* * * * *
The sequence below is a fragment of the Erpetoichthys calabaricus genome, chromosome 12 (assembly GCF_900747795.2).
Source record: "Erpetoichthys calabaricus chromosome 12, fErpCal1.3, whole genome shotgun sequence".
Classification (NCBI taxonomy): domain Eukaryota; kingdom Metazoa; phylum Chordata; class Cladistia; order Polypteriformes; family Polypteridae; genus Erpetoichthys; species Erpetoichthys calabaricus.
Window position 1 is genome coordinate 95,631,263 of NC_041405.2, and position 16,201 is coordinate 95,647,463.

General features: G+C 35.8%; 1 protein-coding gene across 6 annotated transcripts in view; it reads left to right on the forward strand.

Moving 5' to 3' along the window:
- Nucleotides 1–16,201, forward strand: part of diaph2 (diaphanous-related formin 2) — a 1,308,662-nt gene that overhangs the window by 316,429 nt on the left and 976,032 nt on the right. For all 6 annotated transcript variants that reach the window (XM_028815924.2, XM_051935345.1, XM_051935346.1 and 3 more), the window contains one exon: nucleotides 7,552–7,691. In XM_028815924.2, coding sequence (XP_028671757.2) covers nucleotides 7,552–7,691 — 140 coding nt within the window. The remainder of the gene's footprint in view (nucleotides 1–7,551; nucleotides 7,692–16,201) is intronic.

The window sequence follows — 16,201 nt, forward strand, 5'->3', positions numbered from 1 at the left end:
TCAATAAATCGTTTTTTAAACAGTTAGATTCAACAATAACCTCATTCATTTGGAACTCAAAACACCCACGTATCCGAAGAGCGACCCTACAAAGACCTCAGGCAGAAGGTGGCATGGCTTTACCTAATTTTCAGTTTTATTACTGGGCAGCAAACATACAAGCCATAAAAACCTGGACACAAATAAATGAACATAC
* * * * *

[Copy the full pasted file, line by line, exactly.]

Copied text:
The sequence below is a fragment of the Erpetoichthys calabaricus genome, chromosome 12 (assembly GCF_900747795.2).
Source record: "Erpetoichthys calabaricus chromosome 12, fErpCal1.3, whole genome shotgun sequence".
Classification (NCBI taxonomy): domain Eukaryota; kingdom Metazoa; phylum Chordata; class Cladistia; order Polypteriformes; family Polypteridae; genus Erpetoichthys; species Erpetoichthys calabaricus.
Window position 1 is genome coordinate 95,631,263 of NC_041405.2, and position 16,201 is coordinate 95,647,463.

General features: G+C 35.8%; 1 protein-coding gene across 6 annotated transcripts in view; it reads left to right on the forward strand.

Moving 5' to 3' along the window:
- Nucleotides 1–16,201, forward strand: part of diaph2 (diaphanous-related formin 2) — a 1,308,662-nt gene that overhangs the window by 316,429 nt on the left and 976,032 nt on the right. For all 6 annotated transcript variants that reach the window (XM_028815924.2, XM_051935345.1, XM_051935346.1 and 3 more), the window contains one exon: nucleotides 7,552–7,691. In XM_028815924.2, coding sequence (XP_028671757.2) covers nucleotides 7,552–7,691 — 140 coding nt within the window. The remainder of the gene's footprint in view (nucleotides 1–7,551; nucleotides 7,692–16,201) is intronic.

The window sequence follows — 16,201 nt, forward strand, 5'->3', positions numbered from 1 at the left end:
TCAATAAATCGTTTTTTAAACAGTTAGATTCAACAATAACCTCATTCATTTGGAACTCAAAACACCCACGTATCCGAAGAGCGACCCTACAAAGACCTCAGGCAGAAGGTGGCATGGCTTTACCTAATTTTCAGTTTTATTACTGGGCAGCAAACATACAAGCCATAAAAACCTGGACACAAATAAATGAACATAC